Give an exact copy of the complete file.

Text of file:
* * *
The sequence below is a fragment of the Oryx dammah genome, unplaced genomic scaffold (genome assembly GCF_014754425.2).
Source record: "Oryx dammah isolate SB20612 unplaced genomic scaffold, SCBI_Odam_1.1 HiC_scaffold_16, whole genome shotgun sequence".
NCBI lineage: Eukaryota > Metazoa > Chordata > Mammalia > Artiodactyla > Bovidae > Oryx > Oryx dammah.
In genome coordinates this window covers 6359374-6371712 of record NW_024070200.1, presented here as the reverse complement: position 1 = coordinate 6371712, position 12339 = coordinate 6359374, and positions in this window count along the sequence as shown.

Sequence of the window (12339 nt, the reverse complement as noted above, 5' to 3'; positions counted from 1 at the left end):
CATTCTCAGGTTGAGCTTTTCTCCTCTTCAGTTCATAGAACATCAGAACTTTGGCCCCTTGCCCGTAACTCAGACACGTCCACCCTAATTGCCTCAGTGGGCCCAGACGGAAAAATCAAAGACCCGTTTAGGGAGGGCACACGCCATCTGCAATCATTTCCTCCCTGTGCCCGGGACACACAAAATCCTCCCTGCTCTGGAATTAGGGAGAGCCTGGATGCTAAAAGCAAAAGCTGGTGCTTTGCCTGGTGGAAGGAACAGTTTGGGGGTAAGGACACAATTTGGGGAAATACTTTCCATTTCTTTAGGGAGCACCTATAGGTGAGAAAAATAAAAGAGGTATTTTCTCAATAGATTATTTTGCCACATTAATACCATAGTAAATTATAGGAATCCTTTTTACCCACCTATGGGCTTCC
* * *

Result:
The sequence below is a fragment of the Oryx dammah genome, unplaced genomic scaffold (genome assembly GCF_014754425.2).
Source record: "Oryx dammah isolate SB20612 unplaced genomic scaffold, SCBI_Odam_1.1 HiC_scaffold_16, whole genome shotgun sequence".
NCBI lineage: Eukaryota > Metazoa > Chordata > Mammalia > Artiodactyla > Bovidae > Oryx > Oryx dammah.
In genome coordinates this window covers 6359374-6371712 of record NW_024070200.1, presented here as the reverse complement: position 1 = coordinate 6371712, position 12339 = coordinate 6359374, and positions in this window count along the sequence as shown.

Sequence of the window (12339 nt, the reverse complement as noted above, 5' to 3'; positions counted from 1 at the left end):
CATTCTCAGGTTGAGCTTTTCTCCTCTTCAGTTCATAGAACATCAGAACTTTGGCCCCTTGCCCGTAACTCAGACACGTCCACCCTAATTGCCTCAGTGGGCCCAGACGGAAAAATCAAAGACCCGTTTAGGGAGGGCACACGCCATCTGCAATCATTTCCTCCCTGTGCCCGGGACACACAAAATCCTCCCTGCTCTGGAATTAGGGAGAGCCTGGATGCTAAAAGCAAAAGCTGGTGCTTTGCCTGGTGGAAGGAACAGTTTGGGGGTAAGGACACAATTTGGGGAAATACTTTCCATTTCTTTAGGGAGCACCTATAGGTGAGAAAAATAAAAGAGGTATTTTCTCAATAGATTATTTTGCCACATTAATACCATAGTAAATTATAGGAATCCTTTTTACCCACCTATGGGCTTCC